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Missing US $50 million corruption case   Fahreen Rajan charged with money laundering and concealment of property |22 February 2022

The eighth suspect in the case of the missing US $50 million donated to Seychelles in 2002 by the Abu Dhabi government, Fahreen Rajan, was yesterday charged with money laundering and conspiracy to commit money laundering, along with concealment of property.

She is being remanded until Friday March 4, where she will re-appear before Chief Justice Rony Govinden, along with all the other accused in the case.

For money laundering, she has been charged after being arrested in possession of R4,954,491 – previously purchased for US $4,000,000 – in company shares for Apollo Towers Holdings Pte Ltd., Singapore, knowing or believing that such property, was, or represented the benefit of criminal conduct, namely money laundering, or being reckless as to whether the said property was or represented the benefit of such conduct.

As for concealment of property, she has been charged after being in possession of the above-mentioned money, with knowledge at the time of the receipt of such property, that it was from the proceeds of corruption, or related offences.

Being represented by counsel Joel Camille, Ms Rajan was arrested at the Seychelles International Airport on Friday January 21 at 10.30pm while leaving the country following a red alert notice issued by the court earlier that day.

In an affidavit to support the charges, officer and investigator with the Anti-Corruption Commission of Seychelles (ACCS) noted that Ms Rajan is a trusted confidante for Mukesh Valabhji to the extent that she has been named as the controlling party in numerous companies owned by Valabhji prior to his arrest and detention.

The affidavit further states that Ms Rajan occupies a key role in the management of Mukesh Valabhji’s assets by way of the Power of Attorney as chief executive for the Felicite Island Development Limited, she has expressed control over one of the largest assets of the Valabhji financial empire.

It added that following receipt of information arising from sources in the United Kingdom, the Seychelles government recorded and witnessed statements arising, and a decision was taken within the ACCS that there existed sufficient grounds to suspect that Ms Rajan was involved in money laundering offences and that facilitate the investigation, there were grounds and reasons to arrest the aforesaid individual.

On January 20, 2022 a search was conducted under the authority of a search warrant issued by the Supreme Court at the Capital Trading premises at Providence and a number of exhibits relating to the investigation of the missing US $50 million were discovered during the search.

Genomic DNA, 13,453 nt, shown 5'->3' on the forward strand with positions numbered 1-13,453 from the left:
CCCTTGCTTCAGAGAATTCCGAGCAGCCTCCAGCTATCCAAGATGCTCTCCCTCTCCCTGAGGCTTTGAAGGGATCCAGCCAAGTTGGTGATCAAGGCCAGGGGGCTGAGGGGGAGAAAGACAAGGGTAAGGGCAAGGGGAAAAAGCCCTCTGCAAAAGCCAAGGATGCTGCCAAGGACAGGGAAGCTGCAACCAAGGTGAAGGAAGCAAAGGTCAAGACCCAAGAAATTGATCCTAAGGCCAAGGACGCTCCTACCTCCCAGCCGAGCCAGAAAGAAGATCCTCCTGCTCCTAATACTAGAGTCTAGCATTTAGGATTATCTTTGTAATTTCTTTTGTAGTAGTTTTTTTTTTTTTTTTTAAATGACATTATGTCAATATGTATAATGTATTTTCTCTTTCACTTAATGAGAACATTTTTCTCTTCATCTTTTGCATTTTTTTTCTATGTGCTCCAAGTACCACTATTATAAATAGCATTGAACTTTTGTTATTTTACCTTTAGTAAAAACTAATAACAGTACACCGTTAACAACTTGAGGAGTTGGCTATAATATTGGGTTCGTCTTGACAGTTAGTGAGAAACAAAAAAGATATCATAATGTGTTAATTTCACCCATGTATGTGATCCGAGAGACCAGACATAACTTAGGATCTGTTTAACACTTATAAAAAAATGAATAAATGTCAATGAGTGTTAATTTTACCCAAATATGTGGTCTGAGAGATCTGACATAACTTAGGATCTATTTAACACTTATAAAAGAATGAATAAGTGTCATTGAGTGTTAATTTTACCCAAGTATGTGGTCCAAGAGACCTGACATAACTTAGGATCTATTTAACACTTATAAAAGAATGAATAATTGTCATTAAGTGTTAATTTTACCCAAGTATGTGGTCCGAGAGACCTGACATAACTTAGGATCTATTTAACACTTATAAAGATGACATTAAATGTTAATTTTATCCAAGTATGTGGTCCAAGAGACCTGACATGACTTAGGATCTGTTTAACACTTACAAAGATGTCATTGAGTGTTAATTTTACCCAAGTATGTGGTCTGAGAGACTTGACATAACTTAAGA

This include, the Power of Attorney documents issued by Mukesh Valabhji to Ms Rajan for five years on January 5, 2020, witnessed and notarised with the appropriate authentication by Frank Elizabeth.

The Power of Attorney identifies two accounts at the DBS Bank Ltd in Singapore and reference further “all personal accounts held by Mukesh at DBS Bank Ltd in Singapore.

An extensive email chain was also discovered, relating to the purchase of US $4 million shares in Apollo Towers PTE Ltd, by a company known as Silver Cap of which Mukesh Valabhji is the sole beneficial owner.

Emails in the chain demonstrate that Ms Rajan not only knows that the funds were from criminal proceeds, but that she then lied to cover the purchase on behalf of Valabhji.

The affidavit also states that Ms Rajan has used her position as chief executive and controlling party to a number of companies and business bank accounts by aiding, abetting, assisting, counselling and/or conspiring with Laura and Mukesh Valabhji to launder the criminal proceeds of sum, or part of the initial US $50 million.

Money laundering is designed to hide the source of funds and accordingly over the course of time and the creation of layers of businesses and front companies, it becomes difficult to relate the original source of funds with conduct years later.

Due to substantial grounds for believing that if the accused is released on bail she will interfere with witness and otherwise obstruct the course of justice due to the wealth and influence she holds, request for further remand period was granted.

The knowledge that the accused has already attempted to interfere with the course of justice regarding other suspects, or witness in the case, along with her control over a number of Valabhji companies and her demonstration of propensity to use her influence to circumvent financial restrictions for those companies leading to the dissipation of assets have also been considered, while requesting further remand period.


Roland Duval

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